BLIND BLAKE: Chump Man Blues/ Come on Boys Let's Do That/ Depression's Gone from Me Blues/ Diddie Wa Diddie/ Fighting the Jug/ Georgia Bound/ Goodbye Mama Moan/ Guitar Chimes/ Leavin' Gal Blues/ No Dough Blues/ Notoriety Woman Blues/ One Time Blues/ Police Dog Blues/ Rope Stretchin' Blues, Pt. 1/ Rumblin' and Ramblin'/ Seaboard Stomp/ Skeedle Loo Doo, Pt. 2/ Slippery Rag/ Southern Rag/ That Lovin' I Crave/ Too Tight Blues [No. 2]/ Walkin' Across the Country/ West Coast Blues [Take 2]

 
DIANA BRAITHWAITE & CHRIS WHITELEY Electro-Fi 3399 Morning Sun ● CD $15.98
13 tracks, 41 min., recommended
A set of originals that harken back to the 1930s recordings of Lonnie Johnson, Memphis Minnie, and various Bluebird artists is certainly a fine idea. And the multi-instrumentalist Whiteley has a facility with the guitar. What's missing is the emotion, the blood and sinew that is blues. Technically solid performances and decent songs, but nothing moving, nothing that makes you happy to be alive. The title track, last on the disc, comes pretty close, but it's too little too late. So what did Memphis Minnie and Lonnie Johnson have that these two don't? For lack of a better word, let's call it massive talent. (JC)

 
LEROY CARR JSP JSPCD 77104 And Scrapper Blackwell - Vol. 1: 1928-1934 ● CD $28.98
Four C D s, 95 tracks, very highly recommended
Between 1928 and his untimely death in 1935 singer/piano player Leroy Carr and his guitar playing partner Scrapper Blackwell produced some of the finest and most influential blues recordings of the era. Carr's beautiful melancholic vocals and low key, but very effective piano work was perfectly complemented by Blackwell's wonderful acerbic guitar style. It includes his original recordings of songs that have become blues standards like How Long, How Long Blues/ Sloppy Drunk Blues/ Midnight Hour Blues/ Mean Mistreater Mama/ Blues Before Sunrise and others. It also includes several alternate takes and tracks not originally issued on 78s. His first session in June 1928 yielded the classic How Long, How Long Blues and it's popularity led to him recording five sequels using the same melody but with (often substantial) lyric variations. Although best known for his mournful blues, Carr also recorded a number of novelty songs and pop ballads - the latter not always showing Carr to his best advantage. Interestingly it seems that as his career progressed his songs seemed to become more intense and introspective - perhaps reflective of his battle with the alcoholism that led to his death. Blackwell's fantastic guitar playing tended to become more prominent as the recordings progressed and it becomes very clear what a big influence his playing was on many later musicians. Because of Carr's immense popularity his records were played continuously and it's hard to find his earlier recordings in good shape and so sound quality on the earlier recordings is often rough though these transfers are an improvement over previous reissues. Hopefully, one day, someone will turn up a mint copy of the first How Long, How Long Blues so we can finally hear it in all its glory. Includes informative notes by Max Haynes. Presumably the second volume will include the rest of Carr's recordings and all of Blackwell's issued under his own name. (FS)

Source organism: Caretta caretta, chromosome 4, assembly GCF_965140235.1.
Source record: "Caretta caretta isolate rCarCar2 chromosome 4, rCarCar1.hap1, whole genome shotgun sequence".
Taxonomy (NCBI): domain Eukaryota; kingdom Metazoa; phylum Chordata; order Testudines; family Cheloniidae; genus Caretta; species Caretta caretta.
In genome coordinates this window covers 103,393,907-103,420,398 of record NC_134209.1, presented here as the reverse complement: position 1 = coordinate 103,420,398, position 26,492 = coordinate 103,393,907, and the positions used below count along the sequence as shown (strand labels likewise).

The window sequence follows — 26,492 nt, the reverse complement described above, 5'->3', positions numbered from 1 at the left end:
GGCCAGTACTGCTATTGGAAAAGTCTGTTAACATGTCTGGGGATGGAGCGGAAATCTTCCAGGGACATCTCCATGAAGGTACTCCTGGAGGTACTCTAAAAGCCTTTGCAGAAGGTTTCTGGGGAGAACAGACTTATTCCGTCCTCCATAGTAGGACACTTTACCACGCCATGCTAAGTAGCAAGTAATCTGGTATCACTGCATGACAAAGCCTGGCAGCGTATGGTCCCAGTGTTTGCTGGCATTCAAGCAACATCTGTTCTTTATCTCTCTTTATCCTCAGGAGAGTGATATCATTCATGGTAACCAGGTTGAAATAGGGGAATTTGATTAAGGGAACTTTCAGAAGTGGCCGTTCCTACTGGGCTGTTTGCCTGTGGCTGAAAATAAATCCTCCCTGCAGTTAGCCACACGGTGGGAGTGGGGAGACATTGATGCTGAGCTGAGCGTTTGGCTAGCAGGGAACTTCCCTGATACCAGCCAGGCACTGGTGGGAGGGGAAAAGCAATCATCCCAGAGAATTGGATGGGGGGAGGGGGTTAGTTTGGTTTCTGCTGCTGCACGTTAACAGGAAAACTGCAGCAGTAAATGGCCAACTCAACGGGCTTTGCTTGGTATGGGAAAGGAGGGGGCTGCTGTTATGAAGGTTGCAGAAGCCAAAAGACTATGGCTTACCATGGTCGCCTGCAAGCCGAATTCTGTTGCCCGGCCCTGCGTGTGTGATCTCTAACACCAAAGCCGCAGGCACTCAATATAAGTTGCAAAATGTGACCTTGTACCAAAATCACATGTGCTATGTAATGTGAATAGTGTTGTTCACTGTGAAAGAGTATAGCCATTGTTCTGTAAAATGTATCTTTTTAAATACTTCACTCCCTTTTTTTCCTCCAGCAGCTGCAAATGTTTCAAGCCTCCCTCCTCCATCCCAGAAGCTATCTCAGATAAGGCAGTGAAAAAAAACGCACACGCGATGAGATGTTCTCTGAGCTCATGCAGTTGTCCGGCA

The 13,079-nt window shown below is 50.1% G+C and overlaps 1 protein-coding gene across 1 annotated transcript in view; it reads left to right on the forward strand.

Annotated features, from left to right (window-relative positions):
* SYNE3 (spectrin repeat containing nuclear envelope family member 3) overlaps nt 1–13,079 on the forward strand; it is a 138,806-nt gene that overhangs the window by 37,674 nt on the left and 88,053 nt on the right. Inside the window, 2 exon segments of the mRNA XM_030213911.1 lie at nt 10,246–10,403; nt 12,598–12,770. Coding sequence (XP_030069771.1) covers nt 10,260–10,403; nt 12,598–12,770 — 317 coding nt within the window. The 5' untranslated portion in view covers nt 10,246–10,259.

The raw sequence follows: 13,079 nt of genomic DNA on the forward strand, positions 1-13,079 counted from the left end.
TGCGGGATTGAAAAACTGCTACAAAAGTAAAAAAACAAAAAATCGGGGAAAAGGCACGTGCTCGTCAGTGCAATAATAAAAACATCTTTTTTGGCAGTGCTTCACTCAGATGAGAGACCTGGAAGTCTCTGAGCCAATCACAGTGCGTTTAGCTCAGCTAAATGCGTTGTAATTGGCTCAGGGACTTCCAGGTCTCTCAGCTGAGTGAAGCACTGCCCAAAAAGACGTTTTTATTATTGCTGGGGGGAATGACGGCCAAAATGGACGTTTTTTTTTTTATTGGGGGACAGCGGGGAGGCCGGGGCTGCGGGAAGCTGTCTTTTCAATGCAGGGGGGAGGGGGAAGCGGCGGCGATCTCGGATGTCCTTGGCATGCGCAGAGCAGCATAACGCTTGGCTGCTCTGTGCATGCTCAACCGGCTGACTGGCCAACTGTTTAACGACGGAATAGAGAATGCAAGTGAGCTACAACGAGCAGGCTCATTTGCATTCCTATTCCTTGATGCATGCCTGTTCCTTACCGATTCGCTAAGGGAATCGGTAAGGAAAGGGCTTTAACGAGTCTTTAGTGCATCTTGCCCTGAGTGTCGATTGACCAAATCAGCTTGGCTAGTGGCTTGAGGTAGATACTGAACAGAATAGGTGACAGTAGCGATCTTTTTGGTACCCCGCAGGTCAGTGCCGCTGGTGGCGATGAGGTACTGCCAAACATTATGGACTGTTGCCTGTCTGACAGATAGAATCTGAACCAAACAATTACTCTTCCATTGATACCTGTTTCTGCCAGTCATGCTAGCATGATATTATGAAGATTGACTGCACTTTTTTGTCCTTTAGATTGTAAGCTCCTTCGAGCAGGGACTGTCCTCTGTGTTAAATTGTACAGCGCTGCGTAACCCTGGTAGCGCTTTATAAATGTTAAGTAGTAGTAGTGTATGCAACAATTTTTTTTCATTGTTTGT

LEROY CARR: Ain't Got No God/ Ain't Got No Money Now/ Alabama Women Blues/ Baby Come Back To Me/ Baby Don't You Leave Me No More/ Baby You Done Put That Thing On Me/ Big House Blues/ Blue Night Blues/ Blue With The Blues/ Blues Before Sunrise/ Blues Before Sunrise (alternate)/ Blues She Gave Me/ Box Car Blues/ Broken Spoke Blues/ Carried Water For The Elephant/ Christmas In Jail/ Corn Licker Blues/ Court Room Blues/ Depression Blues, The/ Dirty Dozen, The/ Don't Say Goodbye/ Don't You Get Tired/ Four Day Rider/ Gambler's Blues/ Gettin' All Wet/ Gone Mother Blues/ Goodbye Blues/ Hard Times Done Drove Me To Drink/ Hold Them Puppies/ How About Me/ How Long Has That Evening Train Been Gone/ How Long, How Long Blues/ How Long, How Long Blues No. 2/ How Long, How Long Blues No. 3/ How Long, How Long Blues Part 2/ Hurry Down Blues/ I Keep The Blues/ I Know That I'll Be Blue/ I Won't Miss You When You're Gone/ I'm Going Away And Leave My Baby/ I'm Going Back To Tennessee/ Jail Cell Blues/ Just Worryin' Blues/ Let's Disagree/ Let's Make Up And Be Friends Again/ Lifeboat Blues/ Lonesome Nights/ Long Road Blues/ Love Crying Blues/ Love Rides All/ Low Down Dirty Blues/ Low Down Dog Blues/ Mean Mistreater Mama/ Mean Mistreater Mama (alternate)/ Mean Mistreater Mama No. 2/ Mean Old Train Blues/ Memphis Town/ Midnight Hour Blues/ Moonlight Blues/ My Own Lonesome Blues/ My Woman's Gone Wrong/ Naptown Blues/ New How Long Blues, The/ Nineteen Thirty One Blues/ Papa Wants A Cookie/ Papa Wants To Knock A Jug/ Papa's Got Your Water On/ Papa's On The House Top/ Prison Bound Blues/ Prison Cell Blues/ Quittin' Papa/ Rainy Day Blues/ Shady Lane Blues/ Sloppy Drunk Blues/ Sometimes I Feel Like A Motherless Child/ Sometimes I Feel Like A Motherless Child (alternate)/ Stormy Night Blues/ Straight Alky Blues Part 1/ Straight Alky Blues Part 2/ Straight Alky Blues Part 3/ Taht's Tellin 'em/ Take A Walk Around The Corner/ Tennessee Blus/ That's All Right For You/ There Ain't Nobody Got It Like She Got It/ Think Of Me Thinking Of You/ Tired Of Your Low Down Ways/ Truth About The Thing, The/ Truthful Blues/ What More Can I Do/ Workhouse Blues/ Wrong Man Blues/ You Can't Run My Business No More/ You Don't Mean Me No Good/ You Got To Reap What You Sow